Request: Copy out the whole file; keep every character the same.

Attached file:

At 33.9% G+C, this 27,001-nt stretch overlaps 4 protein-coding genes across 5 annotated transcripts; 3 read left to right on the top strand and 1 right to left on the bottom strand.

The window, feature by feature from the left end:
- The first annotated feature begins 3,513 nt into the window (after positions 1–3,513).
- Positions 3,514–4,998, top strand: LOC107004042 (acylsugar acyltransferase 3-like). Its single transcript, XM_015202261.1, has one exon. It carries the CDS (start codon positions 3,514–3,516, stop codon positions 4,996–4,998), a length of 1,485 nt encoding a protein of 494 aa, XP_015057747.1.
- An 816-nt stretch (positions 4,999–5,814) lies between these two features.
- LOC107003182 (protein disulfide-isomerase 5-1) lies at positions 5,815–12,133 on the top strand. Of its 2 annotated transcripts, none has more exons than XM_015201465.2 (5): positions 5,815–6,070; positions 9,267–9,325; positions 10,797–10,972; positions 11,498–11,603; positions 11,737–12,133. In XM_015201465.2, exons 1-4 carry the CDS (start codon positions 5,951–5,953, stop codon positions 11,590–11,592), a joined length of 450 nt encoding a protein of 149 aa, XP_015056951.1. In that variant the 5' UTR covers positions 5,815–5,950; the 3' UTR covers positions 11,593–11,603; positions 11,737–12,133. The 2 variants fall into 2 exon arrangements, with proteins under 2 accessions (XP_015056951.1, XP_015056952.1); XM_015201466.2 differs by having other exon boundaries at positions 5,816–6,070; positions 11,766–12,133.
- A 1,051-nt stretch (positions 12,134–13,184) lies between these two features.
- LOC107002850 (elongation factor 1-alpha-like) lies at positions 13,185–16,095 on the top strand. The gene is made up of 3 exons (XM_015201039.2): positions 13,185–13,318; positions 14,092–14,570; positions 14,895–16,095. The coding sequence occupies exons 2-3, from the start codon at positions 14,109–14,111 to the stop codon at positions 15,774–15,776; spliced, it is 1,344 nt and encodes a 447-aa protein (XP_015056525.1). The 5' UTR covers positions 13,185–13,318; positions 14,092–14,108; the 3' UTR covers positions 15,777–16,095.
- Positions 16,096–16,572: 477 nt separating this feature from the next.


At 33.9% G+C, this 27,001-nt stretch overlaps 4 protein-coding genes across 5 annotated transcripts; 3 read left to right on the top strand and 1 right to left on the bottom strand.

The window, feature by feature from the left end:
- The first annotated feature begins 3,513 nt into the window (after positions 1–3,513).
- Positions 3,514–4,998, top strand: LOC107004042 (acylsugar acyltransferase 3-like). Its single transcript, XM_015202261.1, has one exon. It carries the CDS (start codon positions 3,514–3,516, stop codon positions 4,996–4,998), a length of 1,485 nt encoding a protein of 494 aa, XP_015057747.1.
- An 816-nt stretch (positions 4,999–5,814) lies between these two features.
- LOC107003182 (protein disulfide-isomerase 5-1) lies at positions 5,815–12,133 on the top strand. Of its 2 annotated transcripts, none has more exons than XM_015201465.2 (5): positions 5,815–6,070; positions 9,267–9,325; positions 10,797–10,972; positions 11,498–11,603; positions 11,737–12,133. In XM_015201465.2, exons 1-4 carry the CDS (start codon positions 5,951–5,953, stop codon positions 11,590–11,592), a joined length of 450 nt encoding a protein of 149 aa, XP_015056951.1. In that variant the 5' UTR covers positions 5,815–5,950; the 3' UTR covers positions 11,593–11,603; positions 11,737–12,133. The 2 variants fall into 2 exon arrangements, with proteins under 2 accessions (XP_015056951.1, XP_015056952.1); XM_015201466.2 differs by having other exon boundaries at positions 5,816–6,070; positions 11,766–12,133.
- A 1,051-nt stretch (positions 12,134–13,184) lies between these two features.
- LOC107002850 (elongation factor 1-alpha-like) lies at positions 13,185–16,095 on the top strand. The gene is made up of 3 exons (XM_015201039.2): positions 13,185–13,318; positions 14,092–14,570; positions 14,895–16,095. The coding sequence occupies exons 2-3, from the start codon at positions 14,109–14,111 to the stop codon at positions 15,774–15,776; spliced, it is 1,344 nt and encodes a 447-aa protein (XP_015056525.1). The 5' UTR covers positions 13,185–13,318; positions 14,092–14,108; the 3' UTR covers positions 15,777–16,095.
- Positions 16,096–16,572: 477 nt separating this feature from the next.